Spessartite comes from the Bavarian word, “Spessart”, which is a mountain range in Germany where spessartine garnet deposits were first found in the 1880s. Spessartite is synonymous with Spessartine, though in the gem trade the name Spessartite is more frequently used, and in the mineral trade the term Spessartine is more frequently used.
Spessartite shot to attentions of many through an intense, vibrant deposit found in Namibia coined “Mandarin Garnet”. This deposit ran out years ago but the notoriety has remained. They have since found Mandarin varieties in Nigeria, Mozambique and Madagascar but the latter are generally littered with hazy inclusions that reduce the vibrancy of the stones.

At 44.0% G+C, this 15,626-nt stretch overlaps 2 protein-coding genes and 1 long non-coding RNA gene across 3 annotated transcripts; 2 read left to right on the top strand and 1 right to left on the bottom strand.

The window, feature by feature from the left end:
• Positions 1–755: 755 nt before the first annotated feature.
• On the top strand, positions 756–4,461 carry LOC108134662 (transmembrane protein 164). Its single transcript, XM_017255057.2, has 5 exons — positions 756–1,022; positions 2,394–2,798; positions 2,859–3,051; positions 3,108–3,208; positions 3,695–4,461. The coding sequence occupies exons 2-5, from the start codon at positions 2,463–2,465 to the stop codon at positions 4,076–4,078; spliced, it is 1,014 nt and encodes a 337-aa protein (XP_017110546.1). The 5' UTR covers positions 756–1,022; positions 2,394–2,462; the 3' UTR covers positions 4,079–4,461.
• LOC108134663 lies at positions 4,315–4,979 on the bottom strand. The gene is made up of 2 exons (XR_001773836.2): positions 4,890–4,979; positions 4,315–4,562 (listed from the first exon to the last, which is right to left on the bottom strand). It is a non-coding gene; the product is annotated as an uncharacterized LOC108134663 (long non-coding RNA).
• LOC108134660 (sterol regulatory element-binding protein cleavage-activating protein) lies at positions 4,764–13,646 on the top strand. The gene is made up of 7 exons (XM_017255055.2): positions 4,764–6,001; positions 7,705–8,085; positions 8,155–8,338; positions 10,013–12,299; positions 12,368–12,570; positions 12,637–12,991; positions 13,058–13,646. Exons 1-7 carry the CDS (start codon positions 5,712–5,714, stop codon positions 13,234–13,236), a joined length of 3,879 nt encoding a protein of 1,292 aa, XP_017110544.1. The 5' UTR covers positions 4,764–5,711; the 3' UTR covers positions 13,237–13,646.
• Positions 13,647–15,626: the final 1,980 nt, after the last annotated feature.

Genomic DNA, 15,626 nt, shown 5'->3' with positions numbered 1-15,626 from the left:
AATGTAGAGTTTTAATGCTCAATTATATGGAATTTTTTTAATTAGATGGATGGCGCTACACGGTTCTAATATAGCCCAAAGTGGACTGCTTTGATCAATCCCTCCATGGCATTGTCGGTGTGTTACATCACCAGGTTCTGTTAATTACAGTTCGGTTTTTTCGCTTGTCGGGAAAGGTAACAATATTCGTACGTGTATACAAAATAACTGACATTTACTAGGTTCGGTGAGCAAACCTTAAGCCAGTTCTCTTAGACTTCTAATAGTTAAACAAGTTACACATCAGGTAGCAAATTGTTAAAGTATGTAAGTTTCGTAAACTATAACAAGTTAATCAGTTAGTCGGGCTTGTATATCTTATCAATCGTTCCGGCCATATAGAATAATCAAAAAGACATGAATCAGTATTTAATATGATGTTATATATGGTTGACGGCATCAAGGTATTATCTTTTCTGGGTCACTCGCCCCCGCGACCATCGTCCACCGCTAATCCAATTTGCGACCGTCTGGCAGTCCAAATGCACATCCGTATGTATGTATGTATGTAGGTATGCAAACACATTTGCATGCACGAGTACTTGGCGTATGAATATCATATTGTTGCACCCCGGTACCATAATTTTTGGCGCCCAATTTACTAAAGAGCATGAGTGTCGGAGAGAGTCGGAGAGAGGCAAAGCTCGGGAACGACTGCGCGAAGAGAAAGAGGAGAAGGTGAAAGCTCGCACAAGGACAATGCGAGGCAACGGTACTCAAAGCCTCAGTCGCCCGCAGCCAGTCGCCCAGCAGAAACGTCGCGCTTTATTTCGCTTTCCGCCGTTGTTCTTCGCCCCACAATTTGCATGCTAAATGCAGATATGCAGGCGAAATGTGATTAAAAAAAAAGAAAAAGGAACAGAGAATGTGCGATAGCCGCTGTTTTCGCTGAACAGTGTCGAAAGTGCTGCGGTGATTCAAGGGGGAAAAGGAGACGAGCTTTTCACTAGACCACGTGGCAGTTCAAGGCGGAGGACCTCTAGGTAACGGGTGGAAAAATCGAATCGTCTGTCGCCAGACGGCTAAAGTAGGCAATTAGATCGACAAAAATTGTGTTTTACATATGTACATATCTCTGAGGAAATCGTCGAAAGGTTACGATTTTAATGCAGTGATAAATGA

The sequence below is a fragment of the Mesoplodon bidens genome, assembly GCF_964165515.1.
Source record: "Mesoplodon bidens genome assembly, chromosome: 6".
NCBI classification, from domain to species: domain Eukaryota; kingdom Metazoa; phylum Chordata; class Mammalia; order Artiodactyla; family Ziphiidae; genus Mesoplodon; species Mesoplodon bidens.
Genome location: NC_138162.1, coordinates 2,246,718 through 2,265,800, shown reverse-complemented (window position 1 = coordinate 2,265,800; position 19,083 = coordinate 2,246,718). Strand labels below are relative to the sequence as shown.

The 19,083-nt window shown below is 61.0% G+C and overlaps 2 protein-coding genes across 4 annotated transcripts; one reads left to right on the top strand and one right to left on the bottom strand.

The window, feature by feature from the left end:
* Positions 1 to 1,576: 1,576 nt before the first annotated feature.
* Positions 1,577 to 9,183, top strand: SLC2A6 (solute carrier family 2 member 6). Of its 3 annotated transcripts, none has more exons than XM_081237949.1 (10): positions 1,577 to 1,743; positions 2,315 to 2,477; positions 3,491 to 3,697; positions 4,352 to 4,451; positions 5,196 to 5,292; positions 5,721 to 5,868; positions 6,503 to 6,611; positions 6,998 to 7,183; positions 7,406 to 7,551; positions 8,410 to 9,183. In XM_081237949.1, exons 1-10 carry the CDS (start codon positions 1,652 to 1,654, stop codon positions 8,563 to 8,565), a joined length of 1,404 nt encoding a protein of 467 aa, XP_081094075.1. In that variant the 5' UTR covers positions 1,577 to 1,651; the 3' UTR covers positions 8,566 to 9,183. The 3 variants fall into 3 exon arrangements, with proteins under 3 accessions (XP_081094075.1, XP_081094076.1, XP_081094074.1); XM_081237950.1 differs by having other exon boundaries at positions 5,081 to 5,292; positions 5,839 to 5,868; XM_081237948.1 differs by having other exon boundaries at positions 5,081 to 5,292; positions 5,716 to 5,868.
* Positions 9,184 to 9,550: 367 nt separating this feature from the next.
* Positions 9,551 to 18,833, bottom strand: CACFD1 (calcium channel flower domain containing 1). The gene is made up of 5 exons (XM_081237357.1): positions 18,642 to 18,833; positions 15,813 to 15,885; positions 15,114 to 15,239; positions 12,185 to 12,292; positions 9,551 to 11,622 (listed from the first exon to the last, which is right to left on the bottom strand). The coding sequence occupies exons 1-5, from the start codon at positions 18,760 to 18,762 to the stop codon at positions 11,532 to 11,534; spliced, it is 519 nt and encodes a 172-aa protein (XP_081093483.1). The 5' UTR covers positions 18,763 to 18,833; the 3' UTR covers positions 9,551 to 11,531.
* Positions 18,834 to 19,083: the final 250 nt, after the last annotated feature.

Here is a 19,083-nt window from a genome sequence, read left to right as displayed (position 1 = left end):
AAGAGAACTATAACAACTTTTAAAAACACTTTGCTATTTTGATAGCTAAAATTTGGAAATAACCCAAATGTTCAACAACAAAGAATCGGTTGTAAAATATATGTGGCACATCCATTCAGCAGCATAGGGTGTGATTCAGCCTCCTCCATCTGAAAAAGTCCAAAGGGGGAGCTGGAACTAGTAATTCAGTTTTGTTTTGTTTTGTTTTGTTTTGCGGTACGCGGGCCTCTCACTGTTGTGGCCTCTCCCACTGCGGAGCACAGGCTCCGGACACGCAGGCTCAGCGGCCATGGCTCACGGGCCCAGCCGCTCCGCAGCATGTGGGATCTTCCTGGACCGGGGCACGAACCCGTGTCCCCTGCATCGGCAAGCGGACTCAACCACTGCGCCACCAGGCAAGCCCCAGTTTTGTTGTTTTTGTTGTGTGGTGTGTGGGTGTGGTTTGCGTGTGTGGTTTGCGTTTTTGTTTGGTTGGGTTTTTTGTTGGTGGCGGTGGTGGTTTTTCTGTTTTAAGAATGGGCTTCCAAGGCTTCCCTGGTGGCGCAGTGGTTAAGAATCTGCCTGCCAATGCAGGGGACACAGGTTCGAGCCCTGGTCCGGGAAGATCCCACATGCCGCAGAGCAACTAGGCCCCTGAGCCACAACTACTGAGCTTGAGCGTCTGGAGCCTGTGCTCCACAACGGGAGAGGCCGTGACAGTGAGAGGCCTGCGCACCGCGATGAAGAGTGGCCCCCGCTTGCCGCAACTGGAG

Spessartite is ideochromatic, meaning that it is coloured by a fundamental element in its composition. That element is manganese, which produces an orange colour. Aside from the bright mandarin colour they also produce neutral oranges and burnt oranges in abundance. They are able to exhibit deep red hues when iron is mixed in too.
Unfortunately Spessartites will always be limited in popularity by the relative high quantities of the cheaper quartz substitute of Citrine that have very similar colours (although nothing comparable to the Mandarin class). It should be noted however that garnet is a harder more tenacious stone that has no known methods of enhancement. A much more attractive option for any real gem lover!